On Sunday mornings, you will find Michael C. McDaniel ’15 in the pulpit of Currytown Baptist Church in Lexington, North Carolina, where he relies heavily on his training in theology and ministry. But the rest of the week, the senior pastor also draws on lessons learned while earning his bachelor’s degree in business administration from the Bryan School of Business and Economics.
In many significant ways, a church is like any other organization or business, with daily practical challenges related to management, innovation, strategic planning, human resources—and problem solving. With his Bryan School degree, Michael is well-equipped to run the all-important business side of his church more efficiently and effectively than ever before.
When Michael started his ministry at Currytown 13 years ago, the tiny church had only about a dozen members, mostly seniors. His eldest son, Luke, now
age 14, was the only child in the congregation. Under Michael’s leadership, the church has grown to nearly 400 members and is a complex, ever-changing enterprise.
“There’s definitely a business side to ministry—a business side that many people don’t see,” Michael says. “I’ve got three full-time staff and two part-time
staff. A lot of the skills I learned throughout the degree process at UNCG I can implement at the church. My coursework in leadership and business administration, in particular, gave me new tools in how I manage employees and interact to co-workers.” The Bryan School also introduced him to innovative collaborative technologies, opening up new worlds in terms of how people can interact and work together.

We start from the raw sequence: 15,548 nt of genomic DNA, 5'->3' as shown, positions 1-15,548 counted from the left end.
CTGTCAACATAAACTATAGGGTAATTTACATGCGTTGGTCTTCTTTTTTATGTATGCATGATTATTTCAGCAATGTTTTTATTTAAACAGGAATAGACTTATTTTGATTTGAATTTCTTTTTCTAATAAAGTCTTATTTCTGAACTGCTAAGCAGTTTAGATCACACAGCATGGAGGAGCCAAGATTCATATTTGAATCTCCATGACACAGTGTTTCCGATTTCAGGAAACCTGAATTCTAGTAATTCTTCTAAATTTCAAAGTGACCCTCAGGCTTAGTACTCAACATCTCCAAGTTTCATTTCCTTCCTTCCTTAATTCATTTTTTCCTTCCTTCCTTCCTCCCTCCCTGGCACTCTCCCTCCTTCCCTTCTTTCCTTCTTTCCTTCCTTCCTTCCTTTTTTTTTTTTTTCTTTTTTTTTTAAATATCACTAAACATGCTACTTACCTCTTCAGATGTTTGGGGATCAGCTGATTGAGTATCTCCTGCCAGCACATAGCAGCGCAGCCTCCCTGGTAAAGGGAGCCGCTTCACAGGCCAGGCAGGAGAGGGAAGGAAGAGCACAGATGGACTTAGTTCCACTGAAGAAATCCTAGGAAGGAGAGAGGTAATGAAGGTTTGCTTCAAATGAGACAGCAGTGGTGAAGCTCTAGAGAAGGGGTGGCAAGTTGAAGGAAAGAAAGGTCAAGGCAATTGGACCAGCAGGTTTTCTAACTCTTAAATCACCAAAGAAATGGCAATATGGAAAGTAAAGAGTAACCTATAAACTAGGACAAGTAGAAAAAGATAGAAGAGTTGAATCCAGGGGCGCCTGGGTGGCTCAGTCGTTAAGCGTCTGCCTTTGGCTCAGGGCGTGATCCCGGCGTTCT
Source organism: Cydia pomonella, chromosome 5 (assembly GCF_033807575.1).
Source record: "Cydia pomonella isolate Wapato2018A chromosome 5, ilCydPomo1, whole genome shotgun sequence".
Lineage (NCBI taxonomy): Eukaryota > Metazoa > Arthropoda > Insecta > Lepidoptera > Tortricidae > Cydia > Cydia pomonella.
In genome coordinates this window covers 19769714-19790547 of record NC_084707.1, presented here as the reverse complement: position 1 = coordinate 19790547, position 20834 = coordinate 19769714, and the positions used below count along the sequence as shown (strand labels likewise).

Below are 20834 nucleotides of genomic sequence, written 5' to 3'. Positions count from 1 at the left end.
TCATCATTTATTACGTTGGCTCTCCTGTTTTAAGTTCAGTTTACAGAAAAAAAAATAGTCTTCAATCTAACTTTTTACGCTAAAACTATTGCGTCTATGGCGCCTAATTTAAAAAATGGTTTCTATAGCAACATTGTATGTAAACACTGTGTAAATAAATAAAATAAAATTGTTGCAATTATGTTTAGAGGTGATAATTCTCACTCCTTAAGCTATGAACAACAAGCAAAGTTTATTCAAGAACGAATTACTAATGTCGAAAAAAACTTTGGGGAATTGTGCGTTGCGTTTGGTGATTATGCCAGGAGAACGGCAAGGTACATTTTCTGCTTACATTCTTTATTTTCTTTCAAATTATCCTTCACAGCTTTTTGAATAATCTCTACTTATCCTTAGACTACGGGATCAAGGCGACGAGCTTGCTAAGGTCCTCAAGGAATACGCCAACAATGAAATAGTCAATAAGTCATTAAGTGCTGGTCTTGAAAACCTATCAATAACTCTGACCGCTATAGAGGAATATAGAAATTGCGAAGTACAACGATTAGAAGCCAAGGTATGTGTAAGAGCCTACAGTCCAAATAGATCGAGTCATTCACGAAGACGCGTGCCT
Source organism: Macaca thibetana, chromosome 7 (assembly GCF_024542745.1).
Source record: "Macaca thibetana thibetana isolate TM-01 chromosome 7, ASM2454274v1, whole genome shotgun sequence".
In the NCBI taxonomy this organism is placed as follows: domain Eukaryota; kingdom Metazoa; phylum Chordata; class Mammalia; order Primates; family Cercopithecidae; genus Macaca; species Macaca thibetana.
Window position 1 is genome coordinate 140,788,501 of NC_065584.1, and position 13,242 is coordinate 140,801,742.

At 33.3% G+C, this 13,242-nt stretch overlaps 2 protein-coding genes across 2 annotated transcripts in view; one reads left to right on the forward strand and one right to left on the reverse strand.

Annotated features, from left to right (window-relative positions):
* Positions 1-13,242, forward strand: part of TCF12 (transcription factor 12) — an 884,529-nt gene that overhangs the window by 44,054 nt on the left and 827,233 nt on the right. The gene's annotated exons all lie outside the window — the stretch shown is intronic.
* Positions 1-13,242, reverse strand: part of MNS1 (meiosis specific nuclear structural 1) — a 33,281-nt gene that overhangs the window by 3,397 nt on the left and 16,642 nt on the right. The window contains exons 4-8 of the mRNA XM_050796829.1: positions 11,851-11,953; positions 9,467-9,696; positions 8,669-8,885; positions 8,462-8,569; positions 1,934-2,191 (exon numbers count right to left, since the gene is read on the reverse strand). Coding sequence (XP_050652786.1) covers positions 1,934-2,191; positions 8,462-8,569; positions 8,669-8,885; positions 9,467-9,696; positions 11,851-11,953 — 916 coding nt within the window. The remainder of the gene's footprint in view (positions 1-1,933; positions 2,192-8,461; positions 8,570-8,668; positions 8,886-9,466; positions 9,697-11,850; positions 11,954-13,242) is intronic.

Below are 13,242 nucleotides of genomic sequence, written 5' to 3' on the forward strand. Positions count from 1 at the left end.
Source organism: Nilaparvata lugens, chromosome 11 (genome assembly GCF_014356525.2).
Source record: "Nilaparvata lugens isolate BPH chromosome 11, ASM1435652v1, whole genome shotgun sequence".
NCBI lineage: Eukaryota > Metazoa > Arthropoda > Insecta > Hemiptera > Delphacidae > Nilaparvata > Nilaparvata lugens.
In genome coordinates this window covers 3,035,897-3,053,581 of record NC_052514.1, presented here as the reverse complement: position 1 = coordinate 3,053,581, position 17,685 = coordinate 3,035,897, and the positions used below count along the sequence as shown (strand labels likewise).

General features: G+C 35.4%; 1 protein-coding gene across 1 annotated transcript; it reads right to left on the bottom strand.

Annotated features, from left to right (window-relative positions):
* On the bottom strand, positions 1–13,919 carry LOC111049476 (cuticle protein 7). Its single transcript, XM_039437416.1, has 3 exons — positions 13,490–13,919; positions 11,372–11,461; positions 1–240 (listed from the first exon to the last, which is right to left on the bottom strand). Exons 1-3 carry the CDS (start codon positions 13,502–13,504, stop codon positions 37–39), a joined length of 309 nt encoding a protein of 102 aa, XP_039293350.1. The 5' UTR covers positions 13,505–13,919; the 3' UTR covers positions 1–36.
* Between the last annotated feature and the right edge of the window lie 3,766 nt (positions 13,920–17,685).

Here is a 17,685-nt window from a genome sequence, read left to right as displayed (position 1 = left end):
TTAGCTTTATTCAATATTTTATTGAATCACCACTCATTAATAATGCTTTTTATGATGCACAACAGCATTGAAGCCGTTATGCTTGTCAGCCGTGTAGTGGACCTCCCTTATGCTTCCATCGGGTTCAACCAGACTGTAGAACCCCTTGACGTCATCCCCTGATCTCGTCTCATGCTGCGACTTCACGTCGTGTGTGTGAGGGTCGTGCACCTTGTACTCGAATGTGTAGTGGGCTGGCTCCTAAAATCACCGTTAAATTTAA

Michael first set out to earn his bachelor’s degree right after high school, when he attended college on a baseball scholarship; however, marriage, work demands and life in general intervened and he never graduated. Eventually, Michael went back to school, attending the Baptist College of America in Kokomo, Indiana, for his work in the ministry—but he still lacked that business degree.
In his early 40s, he decided it was time to “close the open loop.” He enrolled at UNCG, where the online degree program allowed him to continue in his ministry while completing his coursework. “I felt like it was something in my life that was undone,” Michael says. “And I felt it was a bit hypocritical for me to push my kids to go to college when I hadn’t finished. I decided it was time.”
Attending UNCG while continuing to work full time at the church gave him the added benefit of being able to apply lessons learned in his coursework immediately. When challenges crop up in his professional life, his problem-solving ability, a skill he honed at the Bryan School, has served him well.
“I have found that people who are busy accomplish more,” Michael says. “I’m a very organized person, but going back to school helped me set goals and manage my time. It’s really fulfilling to know that at 44 years old, I earned this degree. It’s given me a great sense of accomplishment.”